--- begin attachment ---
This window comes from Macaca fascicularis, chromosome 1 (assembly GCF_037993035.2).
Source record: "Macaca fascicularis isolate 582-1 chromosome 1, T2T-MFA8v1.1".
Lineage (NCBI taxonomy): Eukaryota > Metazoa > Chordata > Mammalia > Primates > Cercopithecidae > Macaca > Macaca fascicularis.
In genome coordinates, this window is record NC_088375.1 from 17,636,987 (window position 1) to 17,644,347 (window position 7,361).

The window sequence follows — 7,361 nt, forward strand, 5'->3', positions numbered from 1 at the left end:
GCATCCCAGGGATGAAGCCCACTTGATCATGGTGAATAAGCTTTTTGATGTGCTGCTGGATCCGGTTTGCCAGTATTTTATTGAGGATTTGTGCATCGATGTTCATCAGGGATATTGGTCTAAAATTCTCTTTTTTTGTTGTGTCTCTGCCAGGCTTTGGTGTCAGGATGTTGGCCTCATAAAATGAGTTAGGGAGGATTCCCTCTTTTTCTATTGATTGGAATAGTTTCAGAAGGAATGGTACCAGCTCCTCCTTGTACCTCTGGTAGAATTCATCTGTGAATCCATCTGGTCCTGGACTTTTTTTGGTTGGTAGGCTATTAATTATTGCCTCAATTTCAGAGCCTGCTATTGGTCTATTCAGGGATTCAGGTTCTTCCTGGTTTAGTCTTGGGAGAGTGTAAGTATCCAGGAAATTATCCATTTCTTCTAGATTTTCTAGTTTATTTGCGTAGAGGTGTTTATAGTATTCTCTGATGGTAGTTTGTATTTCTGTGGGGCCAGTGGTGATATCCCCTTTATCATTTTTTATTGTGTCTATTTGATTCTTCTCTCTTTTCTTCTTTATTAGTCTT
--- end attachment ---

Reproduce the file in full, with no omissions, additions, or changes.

This window comes from Macaca fascicularis, chromosome 1 (assembly GCF_037993035.2).
Source record: "Macaca fascicularis isolate 582-1 chromosome 1, T2T-MFA8v1.1".
Lineage (NCBI taxonomy): Eukaryota > Metazoa > Chordata > Mammalia > Primates > Cercopithecidae > Macaca > Macaca fascicularis.
In genome coordinates, this window is record NC_088375.1 from 17,636,987 (window position 1) to 17,644,347 (window position 7,361).

The window sequence follows — 7,361 nt, forward strand, 5'->3', positions numbered from 1 at the left end:
GCATCCCAGGGATGAAGCCCACTTGATCATGGTGAATAAGCTTTTTGATGTGCTGCTGGATCCGGTTTGCCAGTATTTTATTGAGGATTTGTGCATCGATGTTCATCAGGGATATTGGTCTAAAATTCTCTTTTTTTGTTGTGTCTCTGCCAGGCTTTGGTGTCAGGATGTTGGCCTCATAAAATGAGTTAGGGAGGATTCCCTCTTTTTCTATTGATTGGAATAGTTTCAGAAGGAATGGTACCAGCTCCTCCTTGTACCTCTGGTAGAATTCATCTGTGAATCCATCTGGTCCTGGACTTTTTTTGGTTGGTAGGCTATTAATTATTGCCTCAATTTCAGAGCCTGCTATTGGTCTATTCAGGGATTCAGGTTCTTCCTGGTTTAGTCTTGGGAGAGTGTAAGTATCCAGGAAATTATCCATTTCTTCTAGATTTTCTAGTTTATTTGCGTAGAGGTGTTTATAGTATTCTCTGATGGTAGTTTGTATTTCTGTGGGGCCAGTGGTGATATCCCCTTTATCATTTTTTATTGTGTCTATTTGATTCTTCTCTCTTTTCTTCTTTATTAGTCTT